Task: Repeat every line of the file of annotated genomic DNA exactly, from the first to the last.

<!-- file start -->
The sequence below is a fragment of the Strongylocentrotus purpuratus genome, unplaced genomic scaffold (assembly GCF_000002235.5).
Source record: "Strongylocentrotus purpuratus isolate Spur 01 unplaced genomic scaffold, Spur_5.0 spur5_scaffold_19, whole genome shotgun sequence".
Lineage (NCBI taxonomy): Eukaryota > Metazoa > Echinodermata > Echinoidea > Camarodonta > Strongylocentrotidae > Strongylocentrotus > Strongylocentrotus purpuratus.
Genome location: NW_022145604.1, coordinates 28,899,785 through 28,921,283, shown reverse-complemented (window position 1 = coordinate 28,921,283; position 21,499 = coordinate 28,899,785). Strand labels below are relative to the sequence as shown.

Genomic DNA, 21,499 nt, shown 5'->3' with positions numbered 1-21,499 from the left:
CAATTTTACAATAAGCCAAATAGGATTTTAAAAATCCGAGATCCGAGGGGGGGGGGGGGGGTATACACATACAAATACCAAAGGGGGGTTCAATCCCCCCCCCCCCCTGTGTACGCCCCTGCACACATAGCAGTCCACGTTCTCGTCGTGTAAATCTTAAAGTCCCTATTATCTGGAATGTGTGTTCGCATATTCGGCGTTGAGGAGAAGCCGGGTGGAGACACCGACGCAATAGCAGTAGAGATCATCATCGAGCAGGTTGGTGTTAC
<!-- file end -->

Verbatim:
The sequence below is a fragment of the Strongylocentrotus purpuratus genome, unplaced genomic scaffold (assembly GCF_000002235.5).
Source record: "Strongylocentrotus purpuratus isolate Spur 01 unplaced genomic scaffold, Spur_5.0 spur5_scaffold_19, whole genome shotgun sequence".
Lineage (NCBI taxonomy): Eukaryota > Metazoa > Echinodermata > Echinoidea > Camarodonta > Strongylocentrotidae > Strongylocentrotus > Strongylocentrotus purpuratus.
Genome location: NW_022145604.1, coordinates 28,899,785 through 28,921,283, shown reverse-complemented (window position 1 = coordinate 28,921,283; position 21,499 = coordinate 28,899,785). Strand labels below are relative to the sequence as shown.

Genomic DNA, 21,499 nt, shown 5'->3' with positions numbered 1-21,499 from the left:
CAATTTTACAATAAGCCAAATAGGATTTTAAAAATCCGAGATCCGAGGGGGGGGGGGGGGGTATACACATACAAATACCAAAGGGGGGTTCAATCCCCCCCCCCCCCTGTGTACGCCCCTGCACACATAGCAGTCCACGTTCTCGTCGTGTAAATCTTAAAGTCCCTATTATCTGGAATGTGTGTTCGCATATTCGGCGTTGAGGAGAAGCCGGGTGGAGACACCGACGCAATAGCAGTAGAGATCATCATCGAGCAGGTTGGTGTTAC